Highlights of Mexico (5): Mexico City

Day 2 (Maundy Thursday) was devoted to time in Mexico City.

The present site of Mexico City was developed by the Aztecs in 1325 when it was known as Tenochtitlan before being destroyed by the Spanish conquistadors of Hernan Cortés in 1521. The Spanish built a new capital which the United States briefly occupied at the end of the Mexican-American War in 1848. The city suffered a devastating earthquake in 1985.

Today Mexico City is one of the largest cities in the world. The city proper has a population of around 9M (similar to London) but Greater Mexico City has a population of around 23M. The city is the economic powerhouse of the nation and almost a third of Mexico’s industrial output is concentrated in the metropolitan and surrounding areas.

Mexico City is situated in a plateau 2,240 metres (7,350 feet) above sea level and is surrounded by volcanic mountains and, as effectively a large bowl with an atmospheric cover, the city is prone to serious pollution. In 1992, the UN declared it the most polluted metropolis in the world. Since then, massive improvements have been achieved. Nevertheless, a week before our arrival, the city had its first air pollution alert in 11 years as smog was trapped in the valley and an emergency alert was in force for four days.

We spent all morning – over five hours – at the National Anthropology Museum as effectively the scene-setter for the rest of our trip which will involve visits to several ancient sites. We drove through the business district – lots of modern tall office blocks – to the nearby museum which is located in Chapultepec Park, one of the great urban parks of the world. The museum was opened in 1964 and is designed around a courtyard to replicate the style of Mesoamerican structures. It houses one of the finest anthropological and archeological collections on earth, so our guide Luis could only give us an overall of the major pre-Hispanic cultures with a particularly focus on the Aztec and Mayan civilisations.

It’s is noticeable that the Mesoamerican civilisations developed at similar times to those of Ancient Egypt, Mesopotamia, the Indus and China and for the same reason – that there was suitable climatic conditions to sustain the growth of staple foods. This is why some historians have referred to these civilisations as being located in the “lucky latitudes”. In the case of the Mesoamerican cultures, the staple crop was maize.

Perhaps the most famous and impressive artefact in the museum is the huge Aztec stone of the sun. This was carved in 1479 but not found – near the cathedral in Mexico City’s main square – until 1790. It is almost 12 feet in diameter and weighs around 24 tons Some people have mistakingly called it a calendar but it is actually a sacrificial altar called a ‘temalocatl’. It is often called the calendar stone or the stone of the five eras because it has at its centre the sun surrounding by four squares representing previous flawed creations of our world. The sun is the fifth creation which is our current world.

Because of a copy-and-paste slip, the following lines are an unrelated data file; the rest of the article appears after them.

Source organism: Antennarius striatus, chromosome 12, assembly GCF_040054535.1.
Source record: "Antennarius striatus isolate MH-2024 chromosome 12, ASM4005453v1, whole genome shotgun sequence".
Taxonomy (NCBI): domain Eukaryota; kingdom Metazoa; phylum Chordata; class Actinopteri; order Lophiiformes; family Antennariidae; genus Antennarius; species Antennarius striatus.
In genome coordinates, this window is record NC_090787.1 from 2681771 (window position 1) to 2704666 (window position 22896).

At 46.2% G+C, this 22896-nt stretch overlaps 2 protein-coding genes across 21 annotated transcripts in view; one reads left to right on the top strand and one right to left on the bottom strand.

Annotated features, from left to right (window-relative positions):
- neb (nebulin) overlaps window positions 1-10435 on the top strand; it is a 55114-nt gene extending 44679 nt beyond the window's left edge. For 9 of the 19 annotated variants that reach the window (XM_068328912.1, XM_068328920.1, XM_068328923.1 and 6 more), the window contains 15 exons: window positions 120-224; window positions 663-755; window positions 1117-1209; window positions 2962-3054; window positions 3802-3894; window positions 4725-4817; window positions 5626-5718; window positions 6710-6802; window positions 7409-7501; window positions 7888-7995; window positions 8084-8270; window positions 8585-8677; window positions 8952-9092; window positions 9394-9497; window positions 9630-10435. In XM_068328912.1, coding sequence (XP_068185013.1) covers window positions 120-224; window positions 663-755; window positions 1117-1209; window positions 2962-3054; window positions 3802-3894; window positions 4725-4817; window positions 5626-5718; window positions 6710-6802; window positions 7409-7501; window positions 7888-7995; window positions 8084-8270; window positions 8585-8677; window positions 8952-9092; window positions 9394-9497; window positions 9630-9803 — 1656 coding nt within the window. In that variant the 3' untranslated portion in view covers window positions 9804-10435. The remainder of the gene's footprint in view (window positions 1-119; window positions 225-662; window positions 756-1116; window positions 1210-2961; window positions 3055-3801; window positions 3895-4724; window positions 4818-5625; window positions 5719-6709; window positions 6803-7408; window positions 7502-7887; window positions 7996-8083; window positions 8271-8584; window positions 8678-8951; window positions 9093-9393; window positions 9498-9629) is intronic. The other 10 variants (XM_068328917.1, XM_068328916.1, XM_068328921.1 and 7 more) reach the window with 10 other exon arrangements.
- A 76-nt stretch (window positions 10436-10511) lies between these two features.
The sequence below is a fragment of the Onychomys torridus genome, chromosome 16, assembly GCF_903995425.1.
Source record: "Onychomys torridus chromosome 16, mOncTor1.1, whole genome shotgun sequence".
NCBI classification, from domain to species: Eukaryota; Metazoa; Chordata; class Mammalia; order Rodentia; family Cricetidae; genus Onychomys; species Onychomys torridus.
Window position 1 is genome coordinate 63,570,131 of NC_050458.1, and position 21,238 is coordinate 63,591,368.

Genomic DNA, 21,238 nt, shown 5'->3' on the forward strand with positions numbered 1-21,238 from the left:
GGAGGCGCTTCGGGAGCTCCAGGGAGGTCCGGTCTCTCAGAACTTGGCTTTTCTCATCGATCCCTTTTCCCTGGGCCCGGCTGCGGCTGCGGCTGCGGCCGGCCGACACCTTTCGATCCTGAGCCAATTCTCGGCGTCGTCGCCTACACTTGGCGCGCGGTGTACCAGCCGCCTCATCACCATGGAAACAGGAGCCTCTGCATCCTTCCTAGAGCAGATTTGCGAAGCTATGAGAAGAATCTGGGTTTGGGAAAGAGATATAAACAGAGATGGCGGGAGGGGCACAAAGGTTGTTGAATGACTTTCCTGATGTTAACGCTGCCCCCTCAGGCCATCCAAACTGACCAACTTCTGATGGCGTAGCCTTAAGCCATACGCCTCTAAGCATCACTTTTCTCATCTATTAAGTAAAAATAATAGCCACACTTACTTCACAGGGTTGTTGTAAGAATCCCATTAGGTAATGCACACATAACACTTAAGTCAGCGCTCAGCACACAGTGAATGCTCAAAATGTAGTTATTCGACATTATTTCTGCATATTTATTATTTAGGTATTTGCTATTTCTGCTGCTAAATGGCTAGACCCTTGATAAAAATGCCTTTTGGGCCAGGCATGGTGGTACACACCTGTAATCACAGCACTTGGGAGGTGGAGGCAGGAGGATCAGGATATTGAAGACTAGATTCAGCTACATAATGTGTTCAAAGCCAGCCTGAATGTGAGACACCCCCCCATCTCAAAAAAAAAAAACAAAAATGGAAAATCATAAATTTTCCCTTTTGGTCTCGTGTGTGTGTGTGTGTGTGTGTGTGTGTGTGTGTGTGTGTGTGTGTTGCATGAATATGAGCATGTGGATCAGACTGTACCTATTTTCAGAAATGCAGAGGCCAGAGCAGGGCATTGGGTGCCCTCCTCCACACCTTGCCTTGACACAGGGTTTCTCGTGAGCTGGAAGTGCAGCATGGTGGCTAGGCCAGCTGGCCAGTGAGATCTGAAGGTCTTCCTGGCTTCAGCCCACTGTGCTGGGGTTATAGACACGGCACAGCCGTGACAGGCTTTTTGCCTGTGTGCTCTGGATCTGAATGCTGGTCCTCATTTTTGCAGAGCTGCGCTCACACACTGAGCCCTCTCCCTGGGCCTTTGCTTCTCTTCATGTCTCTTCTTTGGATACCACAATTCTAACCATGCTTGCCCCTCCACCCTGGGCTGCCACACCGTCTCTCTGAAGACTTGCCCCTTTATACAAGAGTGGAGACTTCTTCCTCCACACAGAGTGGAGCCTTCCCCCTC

After a buffet lunch at the museum, we spent the afternoon in and around Mexico City’s main square. We drove there through the historic centre of the city which has many statues and monuments commemorating heroes from Mexican history. The proper name for the square is Plaza de la Constitucion but locals call it Zocalo or ‘base’ because, in the 19th century, plans for a major monument to the constitution went no further than the pedestal. Indeed the term ‘zocalo’ has come to mean ‘main square’ throughout Mexico.

This one in Mexico City is among the larger squares in the world, measuring 220 metres (720 feet) from north to south and 240 metres (790 feet) from east to west. It is built on the site of the centre of pre-Hispanic Tenochtitlan. On the north side is the Metropolitan Cathedral (close to where the Aztec temples and pyramids were located); on the east side, the Presidential Palace (where Montezema’s palace was located); on the south side, city government offices; and, on the south side, hotels and shops. We all felt we knew this square because we had all seen the latest James Bond film “Spectre” which features the Zocalo in a brilliant opening segment. In fact, years ago, I set part of one of my short stories in the square.

The highlight of the afternoon was a visit to the Presidential Palace to see the frescoes of Diego Rivera (1886-1957). If you have seen the wonderful film “Frida” about Rivera’s wife Frida Kahlo, you will have seen scenes of Rivera creating these huge and detailed representations of Mexican history from the pre-Aztec period to the 20th century and depicting an eclectic range of characters all the way from Spanish conquistador Hernan Cortés to German philosopher Karl Marx.

As it was Maundy Thursday, there a raucous ringing of bells from the Metropolitan Cathedral to announce the holding of 5 pm mass. This is one of the largest and oldest cathedrals in Latin America with construction starting in 1525 but extending over three centuries which explains the mixture of styles. When we went inside, we observed the start of the mass which was an impressive audiovisual experience with around 200 robed officiants parading to the gold-embellished altar with candles and incense plus a very loud organ playing and the whole performance shown on a set of large television screens with multiple camera positions plus panning and zooming shots.

We were back at our hotel at 6 pm after a full day of nine and a half hours during which the jet lag had continued to work its wonders.


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